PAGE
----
A pastor often wonders if what he or she preaches has an impact on the congregation’s personal life. I got my answer on December 21 when Belva LaMotte, one of our members shared at the Longest Night service. She referred to the November sermon about miracles from tragedies. Belva said that she was lighting her candle for the tragedy of losing one of her teenage granddaughters to suicide and she was also lighting a candle for the miracle of the addition of a great granddaughter, Leandra.  Belva said, “Little Leandra is certainly our miracle. One cannot replace the other, but Leandra has made living much easier for our grieving family “

So, to you I say, please keep claiming the miracles in the life of this faith community and in your personal lives.

  1. Be not afraid!

Pope John Paul II said: I please with you! Never, ever give up on hope. Never doubt. Never tire. And never become discouraged. Be not afraid!

And Parker Palmer, spiritual author and Quaker, writes that all great religions boil down to one thing, “Be not afraid.” Parker goes on to say, “This doesn’t mean that we can’t have fear because we all have fears aplenty. We just can’t become our fear.”

What does Parker mean when he says, “We can’t become our fear?” What does it look like to not become our fears? It looks like us when we bravely pass through the rivers and fire with the understanding that God is with us in the difficult and challenging places of life.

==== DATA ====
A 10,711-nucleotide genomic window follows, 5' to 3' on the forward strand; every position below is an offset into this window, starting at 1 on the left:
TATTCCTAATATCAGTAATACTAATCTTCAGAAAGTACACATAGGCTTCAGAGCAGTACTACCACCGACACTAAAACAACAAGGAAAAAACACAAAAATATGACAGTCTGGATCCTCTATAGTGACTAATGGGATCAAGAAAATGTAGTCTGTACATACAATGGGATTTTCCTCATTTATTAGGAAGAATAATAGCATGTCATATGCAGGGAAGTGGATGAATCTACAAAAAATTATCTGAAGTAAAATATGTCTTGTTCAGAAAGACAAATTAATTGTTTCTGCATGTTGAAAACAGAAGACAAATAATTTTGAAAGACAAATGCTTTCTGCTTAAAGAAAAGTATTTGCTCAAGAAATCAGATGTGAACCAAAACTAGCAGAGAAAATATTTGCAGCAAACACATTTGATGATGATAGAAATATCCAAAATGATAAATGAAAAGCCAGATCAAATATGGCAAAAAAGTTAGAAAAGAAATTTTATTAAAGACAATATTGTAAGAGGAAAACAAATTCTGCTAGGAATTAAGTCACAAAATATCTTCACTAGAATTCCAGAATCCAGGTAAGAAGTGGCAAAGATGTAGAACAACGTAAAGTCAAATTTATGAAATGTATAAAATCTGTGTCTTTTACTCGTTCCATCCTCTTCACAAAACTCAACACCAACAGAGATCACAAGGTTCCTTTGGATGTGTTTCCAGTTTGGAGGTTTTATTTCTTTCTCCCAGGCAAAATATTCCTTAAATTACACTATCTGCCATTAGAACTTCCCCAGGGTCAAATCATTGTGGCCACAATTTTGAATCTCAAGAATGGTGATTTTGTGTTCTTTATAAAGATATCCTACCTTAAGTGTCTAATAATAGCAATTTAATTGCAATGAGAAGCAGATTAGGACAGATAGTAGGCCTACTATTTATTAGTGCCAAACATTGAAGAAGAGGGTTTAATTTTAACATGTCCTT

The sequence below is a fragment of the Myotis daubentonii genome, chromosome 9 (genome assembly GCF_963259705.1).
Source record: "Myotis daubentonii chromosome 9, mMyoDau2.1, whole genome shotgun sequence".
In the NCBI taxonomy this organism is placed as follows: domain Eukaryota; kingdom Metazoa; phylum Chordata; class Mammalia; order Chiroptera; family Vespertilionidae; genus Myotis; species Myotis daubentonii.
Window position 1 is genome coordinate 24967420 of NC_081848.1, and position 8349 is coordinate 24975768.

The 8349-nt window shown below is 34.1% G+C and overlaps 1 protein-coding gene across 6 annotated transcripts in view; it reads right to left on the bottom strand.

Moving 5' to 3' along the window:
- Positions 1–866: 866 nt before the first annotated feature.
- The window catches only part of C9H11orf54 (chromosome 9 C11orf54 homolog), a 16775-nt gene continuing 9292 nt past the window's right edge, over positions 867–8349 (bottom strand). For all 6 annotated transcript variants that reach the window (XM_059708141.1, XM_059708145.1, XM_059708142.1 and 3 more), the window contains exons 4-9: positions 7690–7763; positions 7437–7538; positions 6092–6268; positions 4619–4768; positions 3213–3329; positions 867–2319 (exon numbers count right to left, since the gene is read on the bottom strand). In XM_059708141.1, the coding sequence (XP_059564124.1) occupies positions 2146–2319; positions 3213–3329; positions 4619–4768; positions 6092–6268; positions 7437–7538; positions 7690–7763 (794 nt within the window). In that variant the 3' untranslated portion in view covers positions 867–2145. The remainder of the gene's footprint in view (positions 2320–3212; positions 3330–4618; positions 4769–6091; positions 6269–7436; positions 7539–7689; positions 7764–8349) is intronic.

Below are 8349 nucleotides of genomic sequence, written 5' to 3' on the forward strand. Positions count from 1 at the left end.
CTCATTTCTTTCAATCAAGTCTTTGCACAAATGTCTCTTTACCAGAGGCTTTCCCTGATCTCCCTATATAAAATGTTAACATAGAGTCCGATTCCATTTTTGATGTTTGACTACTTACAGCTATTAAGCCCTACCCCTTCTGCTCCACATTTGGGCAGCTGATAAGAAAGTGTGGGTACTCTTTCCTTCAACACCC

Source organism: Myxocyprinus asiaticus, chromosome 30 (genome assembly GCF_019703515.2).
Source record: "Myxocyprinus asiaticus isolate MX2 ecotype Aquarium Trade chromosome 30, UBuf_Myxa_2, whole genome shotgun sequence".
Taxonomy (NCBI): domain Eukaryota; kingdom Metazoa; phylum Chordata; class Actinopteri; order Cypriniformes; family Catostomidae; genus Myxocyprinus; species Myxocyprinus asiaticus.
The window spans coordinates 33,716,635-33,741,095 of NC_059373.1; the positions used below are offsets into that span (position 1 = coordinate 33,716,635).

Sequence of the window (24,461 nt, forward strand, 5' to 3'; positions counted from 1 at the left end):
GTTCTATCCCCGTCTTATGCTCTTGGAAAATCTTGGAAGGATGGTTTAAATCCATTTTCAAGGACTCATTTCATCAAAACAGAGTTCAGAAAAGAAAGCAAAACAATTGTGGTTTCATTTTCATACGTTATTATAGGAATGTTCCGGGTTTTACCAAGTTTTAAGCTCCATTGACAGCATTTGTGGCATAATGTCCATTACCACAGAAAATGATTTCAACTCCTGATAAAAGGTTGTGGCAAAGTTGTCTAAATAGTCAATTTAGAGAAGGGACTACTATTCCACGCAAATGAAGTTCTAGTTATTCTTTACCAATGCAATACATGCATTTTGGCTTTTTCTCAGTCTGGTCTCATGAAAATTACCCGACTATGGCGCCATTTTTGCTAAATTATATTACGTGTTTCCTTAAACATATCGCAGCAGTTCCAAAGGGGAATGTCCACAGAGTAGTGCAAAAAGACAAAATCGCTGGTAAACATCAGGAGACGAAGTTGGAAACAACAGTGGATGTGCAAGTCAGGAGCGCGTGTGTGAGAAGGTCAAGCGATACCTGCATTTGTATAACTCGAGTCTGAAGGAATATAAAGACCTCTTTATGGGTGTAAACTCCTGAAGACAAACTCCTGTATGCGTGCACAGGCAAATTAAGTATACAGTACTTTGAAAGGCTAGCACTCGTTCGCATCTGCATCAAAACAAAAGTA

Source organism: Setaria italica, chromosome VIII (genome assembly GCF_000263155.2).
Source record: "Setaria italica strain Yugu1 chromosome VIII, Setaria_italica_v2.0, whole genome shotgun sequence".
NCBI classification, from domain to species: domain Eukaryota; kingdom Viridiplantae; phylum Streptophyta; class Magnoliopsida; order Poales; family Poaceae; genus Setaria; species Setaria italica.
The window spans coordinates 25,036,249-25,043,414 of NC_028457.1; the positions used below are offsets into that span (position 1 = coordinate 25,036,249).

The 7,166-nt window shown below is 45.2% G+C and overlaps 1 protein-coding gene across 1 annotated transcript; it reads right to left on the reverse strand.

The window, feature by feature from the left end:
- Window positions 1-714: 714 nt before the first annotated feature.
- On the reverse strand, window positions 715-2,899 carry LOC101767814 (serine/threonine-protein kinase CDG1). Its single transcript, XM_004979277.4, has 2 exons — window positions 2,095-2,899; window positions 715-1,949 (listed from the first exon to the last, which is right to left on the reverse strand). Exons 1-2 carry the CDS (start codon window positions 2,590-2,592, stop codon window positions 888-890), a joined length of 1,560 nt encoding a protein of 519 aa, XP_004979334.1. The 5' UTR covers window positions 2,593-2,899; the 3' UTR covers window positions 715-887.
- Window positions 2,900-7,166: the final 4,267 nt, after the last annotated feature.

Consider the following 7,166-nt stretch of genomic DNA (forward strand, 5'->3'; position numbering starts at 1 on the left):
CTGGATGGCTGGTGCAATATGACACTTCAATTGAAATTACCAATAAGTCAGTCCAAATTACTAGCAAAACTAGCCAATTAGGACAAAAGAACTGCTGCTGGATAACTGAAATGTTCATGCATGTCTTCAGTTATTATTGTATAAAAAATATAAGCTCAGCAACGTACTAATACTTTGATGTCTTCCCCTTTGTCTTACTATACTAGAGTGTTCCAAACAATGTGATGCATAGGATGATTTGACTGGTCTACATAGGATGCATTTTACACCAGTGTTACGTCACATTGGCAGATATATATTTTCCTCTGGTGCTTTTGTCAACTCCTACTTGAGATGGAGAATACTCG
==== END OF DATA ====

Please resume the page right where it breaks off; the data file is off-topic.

Instead of allowing their fears to paralyze them, in today’s Gospel story the three wise ones choose to go home by another way.

I encourage you to act in ways that are courageous. Be not afraid. Our world stands in need of brave people of faith who are willing to show Christ’s compassion, forgiveness, and grace toward others.

  1. Repair the World.

Tikkun Olam is a Jewish concept defined by acts of kindness performed to repair the world.

This congregation has been actively involved in repairing the world or at least our corner of it. Back in 2013, Cindy Wilhoite, a member who has since moved to Florida and I attended a seminar at Wesley Theological Seminary. It addressed churches partnering with existing community organizations.

About the same time, I learned from my friend, Susan Trivers about a project that her Reformed Jewish congregation in Reston, VA was doing with a local school. They were providing weekend food for children who could use a little help. Susan’s sharing spurred our program of Foodbags for Backpacks for Manchester Elementary School.

  • Robert Miller and I were blest to have Principal Martin Tierney welcome the idea with open arms.
  • From there, we applied for a literacy grant to work in partnership with the school,
  • And then because we wanted to have books available for the children of Manchester, we initiated the first Little Free Library in Manchester.
  • Steve Miller, Manchester’s town administrator offered to build the Little Free Library and a local resident stocks the library for us.
  • And then in a partnership with my ministerial colleague, Pastor Charlie Marshall, Trinity and the Lutherans built a food Labyrinth for Ash Wednesday and donated all the food to the Tree of Friends food bank in Manchester and NESAP’s foodbank in Hampstead.

Our world needs much repairing so I encourage you to stay committed to community. Remember those simple but profound words of Jesus to Peter, “Feed my sheep.”

  1. Walk each other home.

Ram Dass who is a co-founder of the Seva Foundation which is an international service organization, is attributed with saying: We’re all just walking each other home.